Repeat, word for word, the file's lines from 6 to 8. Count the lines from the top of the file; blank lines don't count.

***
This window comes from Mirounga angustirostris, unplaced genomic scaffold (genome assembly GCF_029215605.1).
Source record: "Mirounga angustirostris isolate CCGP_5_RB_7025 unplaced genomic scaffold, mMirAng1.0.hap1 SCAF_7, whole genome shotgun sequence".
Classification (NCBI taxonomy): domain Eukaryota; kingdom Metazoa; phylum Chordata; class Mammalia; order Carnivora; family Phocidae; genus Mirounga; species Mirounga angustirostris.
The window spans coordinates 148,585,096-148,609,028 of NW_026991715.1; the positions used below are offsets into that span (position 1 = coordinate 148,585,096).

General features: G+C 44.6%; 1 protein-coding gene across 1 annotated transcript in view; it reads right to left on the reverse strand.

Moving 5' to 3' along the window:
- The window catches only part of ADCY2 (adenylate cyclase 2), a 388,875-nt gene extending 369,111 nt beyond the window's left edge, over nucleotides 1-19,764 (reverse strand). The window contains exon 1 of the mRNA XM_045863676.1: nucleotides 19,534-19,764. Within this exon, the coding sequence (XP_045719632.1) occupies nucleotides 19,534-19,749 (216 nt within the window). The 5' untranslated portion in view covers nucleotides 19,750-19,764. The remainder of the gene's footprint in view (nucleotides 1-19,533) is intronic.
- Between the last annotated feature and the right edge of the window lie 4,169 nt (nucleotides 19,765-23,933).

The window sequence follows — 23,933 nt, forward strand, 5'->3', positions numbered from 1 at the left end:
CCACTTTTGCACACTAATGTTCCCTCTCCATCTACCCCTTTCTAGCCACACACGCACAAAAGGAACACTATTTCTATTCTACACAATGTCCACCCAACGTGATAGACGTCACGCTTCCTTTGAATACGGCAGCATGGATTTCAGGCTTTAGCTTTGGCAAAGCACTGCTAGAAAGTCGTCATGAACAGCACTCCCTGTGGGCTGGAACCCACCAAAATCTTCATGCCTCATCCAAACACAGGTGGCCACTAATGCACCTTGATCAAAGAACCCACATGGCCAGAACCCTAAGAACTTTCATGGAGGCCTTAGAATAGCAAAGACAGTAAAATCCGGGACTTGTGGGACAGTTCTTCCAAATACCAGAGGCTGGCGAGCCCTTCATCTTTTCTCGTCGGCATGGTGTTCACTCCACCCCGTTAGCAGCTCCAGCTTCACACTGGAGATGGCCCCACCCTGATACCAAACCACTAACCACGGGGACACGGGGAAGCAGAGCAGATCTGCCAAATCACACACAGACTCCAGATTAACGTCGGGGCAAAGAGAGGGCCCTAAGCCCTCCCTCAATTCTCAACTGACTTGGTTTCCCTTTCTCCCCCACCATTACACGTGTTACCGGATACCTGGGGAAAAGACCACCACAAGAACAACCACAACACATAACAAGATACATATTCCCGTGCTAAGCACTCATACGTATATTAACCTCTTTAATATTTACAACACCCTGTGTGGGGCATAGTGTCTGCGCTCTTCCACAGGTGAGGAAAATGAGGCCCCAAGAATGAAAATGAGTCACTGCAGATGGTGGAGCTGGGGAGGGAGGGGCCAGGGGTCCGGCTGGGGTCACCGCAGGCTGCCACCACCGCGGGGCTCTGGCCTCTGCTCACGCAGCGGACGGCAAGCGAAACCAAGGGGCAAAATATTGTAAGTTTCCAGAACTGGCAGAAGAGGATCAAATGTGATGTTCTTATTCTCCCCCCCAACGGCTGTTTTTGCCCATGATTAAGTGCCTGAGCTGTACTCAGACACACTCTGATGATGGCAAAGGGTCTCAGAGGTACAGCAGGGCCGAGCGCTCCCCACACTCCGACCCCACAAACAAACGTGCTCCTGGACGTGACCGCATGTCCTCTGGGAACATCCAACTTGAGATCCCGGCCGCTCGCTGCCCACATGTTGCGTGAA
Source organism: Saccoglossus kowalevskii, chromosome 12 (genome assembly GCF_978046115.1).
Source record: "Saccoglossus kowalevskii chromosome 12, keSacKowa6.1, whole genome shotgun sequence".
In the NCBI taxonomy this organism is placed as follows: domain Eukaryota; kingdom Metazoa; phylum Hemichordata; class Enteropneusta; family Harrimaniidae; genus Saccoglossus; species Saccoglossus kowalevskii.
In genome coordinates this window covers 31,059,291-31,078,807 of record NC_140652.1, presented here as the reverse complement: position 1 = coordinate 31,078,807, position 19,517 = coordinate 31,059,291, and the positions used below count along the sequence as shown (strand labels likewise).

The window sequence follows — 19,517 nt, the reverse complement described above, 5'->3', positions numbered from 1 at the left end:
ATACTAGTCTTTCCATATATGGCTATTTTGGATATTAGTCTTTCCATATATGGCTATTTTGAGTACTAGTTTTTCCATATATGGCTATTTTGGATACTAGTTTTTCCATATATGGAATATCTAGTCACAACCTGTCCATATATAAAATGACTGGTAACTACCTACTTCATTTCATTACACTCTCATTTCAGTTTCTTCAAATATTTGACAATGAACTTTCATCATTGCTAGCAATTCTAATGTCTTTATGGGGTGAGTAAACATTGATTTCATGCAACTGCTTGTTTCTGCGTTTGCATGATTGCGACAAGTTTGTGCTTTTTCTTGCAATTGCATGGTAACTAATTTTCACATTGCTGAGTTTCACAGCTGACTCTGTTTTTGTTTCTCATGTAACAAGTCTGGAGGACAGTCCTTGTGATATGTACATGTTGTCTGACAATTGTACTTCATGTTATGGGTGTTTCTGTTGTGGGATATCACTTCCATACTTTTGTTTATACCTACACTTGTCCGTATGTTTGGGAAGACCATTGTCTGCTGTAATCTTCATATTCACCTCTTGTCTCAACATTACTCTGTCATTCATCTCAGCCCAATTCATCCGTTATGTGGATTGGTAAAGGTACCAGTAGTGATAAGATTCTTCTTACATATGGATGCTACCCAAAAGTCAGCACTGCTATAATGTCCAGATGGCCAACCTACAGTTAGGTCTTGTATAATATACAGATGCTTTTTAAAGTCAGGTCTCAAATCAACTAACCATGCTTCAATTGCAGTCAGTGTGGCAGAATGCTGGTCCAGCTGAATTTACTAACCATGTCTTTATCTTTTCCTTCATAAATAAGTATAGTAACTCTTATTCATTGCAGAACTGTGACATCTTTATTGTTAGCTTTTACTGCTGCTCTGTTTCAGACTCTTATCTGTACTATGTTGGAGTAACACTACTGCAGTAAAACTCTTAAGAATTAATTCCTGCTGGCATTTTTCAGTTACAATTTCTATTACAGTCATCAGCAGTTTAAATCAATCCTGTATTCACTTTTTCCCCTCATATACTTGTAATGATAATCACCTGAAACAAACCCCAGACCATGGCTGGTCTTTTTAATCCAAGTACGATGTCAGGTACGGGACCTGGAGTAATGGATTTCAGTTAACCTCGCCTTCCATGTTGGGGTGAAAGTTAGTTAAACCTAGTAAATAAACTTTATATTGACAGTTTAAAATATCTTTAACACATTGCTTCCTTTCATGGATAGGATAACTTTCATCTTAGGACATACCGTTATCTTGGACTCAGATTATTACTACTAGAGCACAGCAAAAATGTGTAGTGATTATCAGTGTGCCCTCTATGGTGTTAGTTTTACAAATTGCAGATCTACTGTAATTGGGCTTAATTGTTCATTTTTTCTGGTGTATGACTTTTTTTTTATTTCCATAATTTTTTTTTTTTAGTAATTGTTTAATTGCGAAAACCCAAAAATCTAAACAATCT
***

Moving 5' to 3' along the window:
- The window catches only part of ADCY2 (adenylate cyclase 2), a 388,875-nt gene extending 369,111 nt beyond the window's left edge, over nucleotides 1-19,764 (reverse strand). The window contains exon 1 of the mRNA XM_045863676.1: nucleotides 19,534-19,764. Within this exon, the coding sequence (XP_045719632.1) occupies nucleotides 19,534-19,749 (216 nt within the window). The 5' untranslated portion in view covers nucleotides 19,750-19,764. The remainder of the gene's footprint in view (nucleotides 1-19,533) is intronic.
- Between the last annotated feature and the right edge of the window lie 4,169 nt (nucleotides 19,765-23,933).